News & Events / In other states, some schools have found creative ways to forgive debt and help students return

In other states, some schools have found creative ways to forgive debt and help students return

Published Nov 11, 2021

By Megan Pauly, VPM NPR News

Over the past year, VPM News has been looking into a hidden type of debt affecting thousands of Virginia college students. It’s not federal student loans, which dominates most of the headlines. It’s money owed directly to institutions, called direct-to-school debt.

In VPM’s series Dreams Deferred, they have been exploring how this is creating hardships for students, making it difficult for them to complete their degrees and advance their careers. In this article, they unpacked some solutions that schools in other states have put in place to help students with direct-to-school debt go back to school.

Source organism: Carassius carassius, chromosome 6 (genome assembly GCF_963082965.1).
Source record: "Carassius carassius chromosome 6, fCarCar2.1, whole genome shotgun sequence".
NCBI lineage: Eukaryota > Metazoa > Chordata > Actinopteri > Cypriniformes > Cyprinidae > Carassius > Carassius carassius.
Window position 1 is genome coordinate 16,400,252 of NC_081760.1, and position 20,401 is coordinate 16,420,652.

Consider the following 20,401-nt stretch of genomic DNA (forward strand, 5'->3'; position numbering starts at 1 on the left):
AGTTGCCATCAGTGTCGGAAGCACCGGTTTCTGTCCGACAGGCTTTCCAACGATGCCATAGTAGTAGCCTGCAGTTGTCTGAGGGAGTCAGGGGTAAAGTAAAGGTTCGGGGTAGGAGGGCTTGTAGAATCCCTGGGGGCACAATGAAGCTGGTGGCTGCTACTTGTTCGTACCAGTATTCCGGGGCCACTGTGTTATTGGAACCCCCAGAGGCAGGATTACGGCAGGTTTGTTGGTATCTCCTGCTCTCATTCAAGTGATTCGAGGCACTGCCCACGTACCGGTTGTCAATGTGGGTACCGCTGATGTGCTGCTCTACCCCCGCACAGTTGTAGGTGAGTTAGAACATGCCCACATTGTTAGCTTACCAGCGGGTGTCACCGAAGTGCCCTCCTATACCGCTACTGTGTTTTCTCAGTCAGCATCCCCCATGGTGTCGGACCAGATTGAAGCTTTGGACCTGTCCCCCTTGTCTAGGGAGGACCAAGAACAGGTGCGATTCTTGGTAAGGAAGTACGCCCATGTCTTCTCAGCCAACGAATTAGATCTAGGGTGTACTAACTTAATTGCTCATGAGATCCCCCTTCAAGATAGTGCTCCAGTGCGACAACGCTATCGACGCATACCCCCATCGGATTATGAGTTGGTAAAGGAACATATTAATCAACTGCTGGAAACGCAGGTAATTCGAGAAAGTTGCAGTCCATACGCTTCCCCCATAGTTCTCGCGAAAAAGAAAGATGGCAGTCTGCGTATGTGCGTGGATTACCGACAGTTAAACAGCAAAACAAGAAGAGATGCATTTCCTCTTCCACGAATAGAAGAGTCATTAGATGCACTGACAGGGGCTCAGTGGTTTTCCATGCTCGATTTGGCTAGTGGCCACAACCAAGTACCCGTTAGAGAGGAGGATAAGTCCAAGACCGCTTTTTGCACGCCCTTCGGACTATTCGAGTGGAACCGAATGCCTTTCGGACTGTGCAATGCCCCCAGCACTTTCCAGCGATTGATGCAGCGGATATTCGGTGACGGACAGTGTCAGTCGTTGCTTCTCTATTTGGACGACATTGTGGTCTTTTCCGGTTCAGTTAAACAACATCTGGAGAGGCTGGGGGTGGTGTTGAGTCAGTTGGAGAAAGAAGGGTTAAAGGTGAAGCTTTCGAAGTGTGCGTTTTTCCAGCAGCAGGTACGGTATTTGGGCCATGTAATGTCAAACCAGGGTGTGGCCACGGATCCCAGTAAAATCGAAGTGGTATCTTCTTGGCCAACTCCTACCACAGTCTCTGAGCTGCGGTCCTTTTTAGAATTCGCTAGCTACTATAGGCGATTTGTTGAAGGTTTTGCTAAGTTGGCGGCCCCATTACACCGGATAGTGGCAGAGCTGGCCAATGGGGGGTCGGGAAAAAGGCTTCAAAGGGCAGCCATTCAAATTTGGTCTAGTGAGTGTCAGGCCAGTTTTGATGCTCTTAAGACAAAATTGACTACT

The Warrior Way Back program has inspired schools and organizations in other states.

Leanne Davis, associate director of research and policy for the Institute for Higher Education Policy, researched the program and wrote about it. She also created an online calculator tool to help other institutions use the same calculation Wayne State used in starting their debt forgiveness program.

“To build the calculator, we based it off of the idea of a mortgage calculator, and that you want to go online and you want to be able to manipulate this tool and see the range of possibilities,” Davis said. “The user can download the calculations, they can print it out so that they can take it to a meeting at their institution and share.”

Not only does it make financial sense to many schools, Davis said, but it takes a holistic approach to ensure students are set up to succeed from the start.

“It wasn’t just a program that was focused on forgiving this debt and getting students back into the institution,” Davis said. “They were able to provide other types of supports that the students really needed in order to be successful, to ensure that they stayed enrolled, that they’re able to complete their degrees, and that they’re really completing credentials of value.”

Read the full article at VPM